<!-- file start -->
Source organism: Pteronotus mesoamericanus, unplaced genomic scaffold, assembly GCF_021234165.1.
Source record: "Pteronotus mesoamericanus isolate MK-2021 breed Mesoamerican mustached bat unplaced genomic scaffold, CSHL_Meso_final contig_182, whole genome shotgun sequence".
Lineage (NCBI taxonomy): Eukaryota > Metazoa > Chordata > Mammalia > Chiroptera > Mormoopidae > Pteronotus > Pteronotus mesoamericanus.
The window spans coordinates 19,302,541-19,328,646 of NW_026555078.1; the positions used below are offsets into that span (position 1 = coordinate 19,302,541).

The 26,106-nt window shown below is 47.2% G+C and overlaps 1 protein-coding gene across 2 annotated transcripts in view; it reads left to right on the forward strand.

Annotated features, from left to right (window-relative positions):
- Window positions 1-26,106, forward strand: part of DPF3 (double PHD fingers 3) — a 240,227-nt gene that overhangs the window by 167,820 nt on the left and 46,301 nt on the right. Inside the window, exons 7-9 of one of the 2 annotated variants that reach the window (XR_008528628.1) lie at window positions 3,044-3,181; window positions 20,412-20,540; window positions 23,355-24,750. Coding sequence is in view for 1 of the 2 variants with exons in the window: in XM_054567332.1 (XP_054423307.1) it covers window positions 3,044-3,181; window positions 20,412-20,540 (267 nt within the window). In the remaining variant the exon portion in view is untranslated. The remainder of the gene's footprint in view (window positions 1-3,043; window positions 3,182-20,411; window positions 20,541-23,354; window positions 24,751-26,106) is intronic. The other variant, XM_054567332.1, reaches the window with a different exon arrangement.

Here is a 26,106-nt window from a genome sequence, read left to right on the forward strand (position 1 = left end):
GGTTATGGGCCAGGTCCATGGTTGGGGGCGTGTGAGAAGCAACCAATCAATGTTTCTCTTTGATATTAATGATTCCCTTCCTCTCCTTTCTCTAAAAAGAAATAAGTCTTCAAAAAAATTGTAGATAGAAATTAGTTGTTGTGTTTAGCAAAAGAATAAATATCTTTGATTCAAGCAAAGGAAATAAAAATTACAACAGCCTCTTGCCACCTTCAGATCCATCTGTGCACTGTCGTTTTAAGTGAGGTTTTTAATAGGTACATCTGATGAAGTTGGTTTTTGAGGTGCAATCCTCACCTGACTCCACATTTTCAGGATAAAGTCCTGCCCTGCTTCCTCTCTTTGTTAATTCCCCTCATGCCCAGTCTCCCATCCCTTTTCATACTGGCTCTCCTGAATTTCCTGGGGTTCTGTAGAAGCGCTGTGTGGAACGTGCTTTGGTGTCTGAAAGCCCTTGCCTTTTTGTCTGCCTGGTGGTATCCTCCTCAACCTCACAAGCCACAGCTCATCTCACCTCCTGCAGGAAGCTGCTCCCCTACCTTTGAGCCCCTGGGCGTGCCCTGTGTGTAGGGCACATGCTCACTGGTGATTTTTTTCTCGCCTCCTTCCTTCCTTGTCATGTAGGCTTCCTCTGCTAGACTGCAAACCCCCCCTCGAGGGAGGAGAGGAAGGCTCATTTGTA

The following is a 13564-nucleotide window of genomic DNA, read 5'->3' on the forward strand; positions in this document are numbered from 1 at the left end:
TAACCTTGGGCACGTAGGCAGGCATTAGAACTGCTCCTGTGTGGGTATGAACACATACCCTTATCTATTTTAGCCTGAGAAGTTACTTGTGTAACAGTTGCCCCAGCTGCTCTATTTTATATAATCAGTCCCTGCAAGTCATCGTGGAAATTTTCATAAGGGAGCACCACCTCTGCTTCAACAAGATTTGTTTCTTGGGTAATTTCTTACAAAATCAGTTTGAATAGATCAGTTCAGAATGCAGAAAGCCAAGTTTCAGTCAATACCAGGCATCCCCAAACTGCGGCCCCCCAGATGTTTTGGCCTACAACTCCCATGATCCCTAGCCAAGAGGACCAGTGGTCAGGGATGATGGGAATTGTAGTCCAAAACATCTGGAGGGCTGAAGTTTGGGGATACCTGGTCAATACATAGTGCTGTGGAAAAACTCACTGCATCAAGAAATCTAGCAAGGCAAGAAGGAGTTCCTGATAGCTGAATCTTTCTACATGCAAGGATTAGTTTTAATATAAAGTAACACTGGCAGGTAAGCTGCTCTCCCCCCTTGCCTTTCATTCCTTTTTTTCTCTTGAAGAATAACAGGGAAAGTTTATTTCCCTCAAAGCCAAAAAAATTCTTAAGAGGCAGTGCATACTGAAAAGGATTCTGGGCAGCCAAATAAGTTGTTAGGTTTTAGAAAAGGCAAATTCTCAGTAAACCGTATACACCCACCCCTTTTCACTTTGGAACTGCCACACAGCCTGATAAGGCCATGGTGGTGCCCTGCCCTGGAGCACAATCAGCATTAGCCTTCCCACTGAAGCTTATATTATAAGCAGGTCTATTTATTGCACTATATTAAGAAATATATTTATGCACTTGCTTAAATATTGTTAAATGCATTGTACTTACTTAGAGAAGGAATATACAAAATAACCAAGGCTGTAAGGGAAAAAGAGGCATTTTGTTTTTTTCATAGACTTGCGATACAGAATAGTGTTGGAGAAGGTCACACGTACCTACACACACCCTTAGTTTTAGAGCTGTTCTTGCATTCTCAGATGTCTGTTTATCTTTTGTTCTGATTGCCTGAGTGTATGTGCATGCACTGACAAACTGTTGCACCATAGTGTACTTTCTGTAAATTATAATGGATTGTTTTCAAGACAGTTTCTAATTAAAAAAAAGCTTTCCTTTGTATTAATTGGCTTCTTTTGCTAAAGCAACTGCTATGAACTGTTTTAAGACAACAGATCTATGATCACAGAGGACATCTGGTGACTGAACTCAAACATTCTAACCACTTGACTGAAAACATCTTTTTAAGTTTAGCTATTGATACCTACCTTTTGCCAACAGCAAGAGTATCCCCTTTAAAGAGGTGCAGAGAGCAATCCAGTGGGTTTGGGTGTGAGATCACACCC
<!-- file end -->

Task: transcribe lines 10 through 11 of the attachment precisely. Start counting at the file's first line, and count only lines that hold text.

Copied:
The following is a 13564-nucleotide window of genomic DNA, read 5'->3' on the forward strand; positions in this document are numbered from 1 at the left end:
TAACCTTGGGCACGTAGGCAGGCATTAGAACTGCTCCTGTGTGGGTATGAACACATACCCTTATCTATTTTAGCCTGAGAAGTTACTTGTGTAACAGTTGCCCCAGCTGCTCTATTTTATATAATCAGTCCCTGCAAGTCATCGTGGAAATTTTCATAAGGGAGCACCACCTCTGCTTCAACAAGATTTGTTTCTTGGGTAATTTCTTACAAAATCAGTTTGAATAGATCAGTTCAGAATGCAGAAAGCCAAGTTTCAGTCAATACCAGGCATCCCCAAACTGCGGCCCCCCAGATGTTTTGGCCTACAACTCCCATGATCCCTAGCCAAGAGGACCAGTGGTCAGGGATGATGGGAATTGTAGTCCAAAACATCTGGAGGGCTGAAGTTTGGGGATACCTGGTCAATACATAGTGCTGTGGAAAAACTCACTGCATCAAGAAATCTAGCAAGGCAAGAAGGAGTTCCTGATAGCTGAATCTTTCTACATGCAAGGATTAGTTTTAATATAAAGTAACACTGGCAGGTAAGCTGCTCTCCCCCCTTGCCTTTCATTCCTTTTTTTCTCTTGAAGAATAACAGGGAAAGTTTATTTCCCTCAAAGCCAAAAAAATTCTTAAGAGGCAGTGCATACTGAAAAGGATTCTGGGCAGCCAAATAAGTTGTTAGGTTTTAGAAAAGGCAAATTCTCAGTAAACCGTATACACCCACCCCTTTTCACTTTGGAACTGCCACACAGCCTGATAAGGCCATGGTGGTGCCCTGCCCTGGAGCACAATCAGCATTAGCCTTCCCACTGAAGCTTATATTATAAGCAGGTCTATTTATTGCACTATATTAAGAAATATATTTATGCACTTGCTTAAATATTGTTAAATGCATTGTACTTACTTAGAGAAGGAATATACAAAATAACCAAGGCTGTAAGGGAAAAAGAGGCATTTTGTTTTTTTCATAGACTTGCGATACAGAATAGTGTTGGAGAAGGTCACACGTACCTACACACACCCTTAGTTTTAGAGCTGTTCTTGCATTCTCAGATGTCTGTTTATCTTTTGTTCTGATTGCCTGAGTGTATGTGCATGCACTGACAAACTGTTGCACCATAGTGTACTTTCTGTAAATTATAATGGATTGTTTTCAAGACAGTTTCTAATTAAAAAAAAGCTTTCCTTTGTATTAATTGGCTTCTTTTGCTAAAGCAACTGCTATGAACTGTTTTAAGACAACAGATCTATGATCACAGAGGACATCTGGTGACTGAACTCAAACATTCTAACCACTTGACTGAAAACATCTTTTTAAGTTTAGCTATTGATACCTACCTTTTGCCAACAGCAAGAGTATCCCCTTTAAAGAGGTGCAGAGAGCAATCCAGTGGGTTTGGGTGTGAGATCACACCC